Controversial Gaelic football handpass rule will not continue for National League
The GAA's Central Council has opted to spike the contentious three-handpass rule for the forthcoming Allianz Football league by a narrow margin.
A meeting this morning voted 25-23 not to continue with the experiment for the 116 league games.
This comes after trialling during the pre-season competitions in all four provinces triggered strong opposition from managers and players.
Ironically, a presentation delivered to Central Council delegates at the meeting showed a dramatic drop in the number of handpasses since last summer, the very reason the Standing Committee on Playing Rules conceived the idea.
Their findings, based on 10 games reviewed by sports performance analyst Rob Carroll, showed that the handpass/footpass ratio dropped from 3.5 to 1 last summer to just 1.3 to 1 in recent weeks, a significant fall.
In the Derry/Tyrone McKenna Cup game, for example, there were 252 handpasses to 223 foot passes, a ratio of just 1.1 to 1.
Carroll's work found that there was only a five per cent lift in the number of passes that went backwards despite being more than 100 kicks per average in a game.
He also found that the number of uncontested kicked passes - kick passes with no chance of the opposition intercepting the ball - rose by just four per cent - 68 per cent to 72 per cent despite the increase in the number of kicks.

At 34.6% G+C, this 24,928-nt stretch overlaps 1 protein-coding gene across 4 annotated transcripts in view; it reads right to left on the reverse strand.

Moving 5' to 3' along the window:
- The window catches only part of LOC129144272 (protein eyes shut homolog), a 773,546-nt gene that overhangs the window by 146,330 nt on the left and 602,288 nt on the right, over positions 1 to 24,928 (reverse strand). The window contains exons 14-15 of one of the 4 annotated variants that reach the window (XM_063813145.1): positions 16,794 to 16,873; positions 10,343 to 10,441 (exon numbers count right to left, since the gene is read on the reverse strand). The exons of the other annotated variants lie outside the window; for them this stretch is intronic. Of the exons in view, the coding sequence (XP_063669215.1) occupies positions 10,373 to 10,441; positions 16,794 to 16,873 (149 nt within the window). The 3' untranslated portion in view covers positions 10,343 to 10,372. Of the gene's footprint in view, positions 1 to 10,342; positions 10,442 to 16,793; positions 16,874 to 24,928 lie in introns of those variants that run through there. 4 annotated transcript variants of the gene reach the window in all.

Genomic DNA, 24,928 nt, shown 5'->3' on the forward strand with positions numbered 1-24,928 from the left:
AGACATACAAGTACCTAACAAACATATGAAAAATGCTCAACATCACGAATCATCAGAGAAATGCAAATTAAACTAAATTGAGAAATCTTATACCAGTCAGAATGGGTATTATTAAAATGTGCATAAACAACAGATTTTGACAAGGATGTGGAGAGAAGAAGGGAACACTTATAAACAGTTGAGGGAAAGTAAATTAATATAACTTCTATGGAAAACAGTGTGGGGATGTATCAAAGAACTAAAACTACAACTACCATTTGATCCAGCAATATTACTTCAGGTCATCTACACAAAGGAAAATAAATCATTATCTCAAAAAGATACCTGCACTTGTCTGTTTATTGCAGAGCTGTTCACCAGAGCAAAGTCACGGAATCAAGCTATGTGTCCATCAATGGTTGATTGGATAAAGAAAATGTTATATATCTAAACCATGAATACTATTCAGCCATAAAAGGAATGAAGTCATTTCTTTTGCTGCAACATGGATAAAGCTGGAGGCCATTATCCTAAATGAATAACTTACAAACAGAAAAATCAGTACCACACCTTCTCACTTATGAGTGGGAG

Delegates were lobbied by their county team management and by Gaelic Players Association representatives, urging them to vote against the experimental rule.
The issue of detection by referees was also raised with referees, via survey, conceding that they found counting the chains extremely difficult.
In Carroll's assessment, 16 hand pass limits were missed by referees, an average of 1.6 per game.
The other four experimental rules - the 10-minute sin bin, the 20-metre kick-out, the forward sideline kick and the advanced mark from a 20-metre-plus kick will all continue until the end of the league.
Tonight's McKenna Cup final between Tyrone and Armagh and tomorrow's Connacht League final between Galway and Roscommon will be the last games to have the three-handpass restriction in place.
Because they didn't contest the McGrath Cup, Kerry and Tipperary did not play a game under the handpass restriction while Dublin's All-Ireland winning squad also missed out.
When Central Council approved the trials last November, 60 per cent were in favour.